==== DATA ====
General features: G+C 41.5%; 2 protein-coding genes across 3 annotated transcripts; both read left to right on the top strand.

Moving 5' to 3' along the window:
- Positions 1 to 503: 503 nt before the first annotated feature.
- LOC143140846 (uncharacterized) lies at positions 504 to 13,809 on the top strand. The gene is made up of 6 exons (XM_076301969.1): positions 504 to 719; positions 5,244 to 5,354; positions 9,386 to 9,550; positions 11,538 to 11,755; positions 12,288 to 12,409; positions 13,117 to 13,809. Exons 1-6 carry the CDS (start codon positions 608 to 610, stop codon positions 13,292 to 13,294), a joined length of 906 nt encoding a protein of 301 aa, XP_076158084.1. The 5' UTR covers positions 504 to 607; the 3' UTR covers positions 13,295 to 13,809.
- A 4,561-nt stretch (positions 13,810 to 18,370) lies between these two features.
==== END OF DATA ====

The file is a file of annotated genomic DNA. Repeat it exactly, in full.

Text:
General features: G+C 41.5%; 2 protein-coding genes across 3 annotated transcripts; both read left to right on the top strand.

Moving 5' to 3' along the window:
- Positions 1 to 503: 503 nt before the first annotated feature.
- LOC143140846 (uncharacterized) lies at positions 504 to 13,809 on the top strand. The gene is made up of 6 exons (XM_076301969.1): positions 504 to 719; positions 5,244 to 5,354; positions 9,386 to 9,550; positions 11,538 to 11,755; positions 12,288 to 12,409; positions 13,117 to 13,809. Exons 1-6 carry the CDS (start codon positions 608 to 610, stop codon positions 13,292 to 13,294), a joined length of 906 nt encoding a protein of 301 aa, XP_076158084.1. The 5' UTR covers positions 504 to 607; the 3' UTR covers positions 13,295 to 13,809.
- A 4,561-nt stretch (positions 13,810 to 18,370) lies between these two features.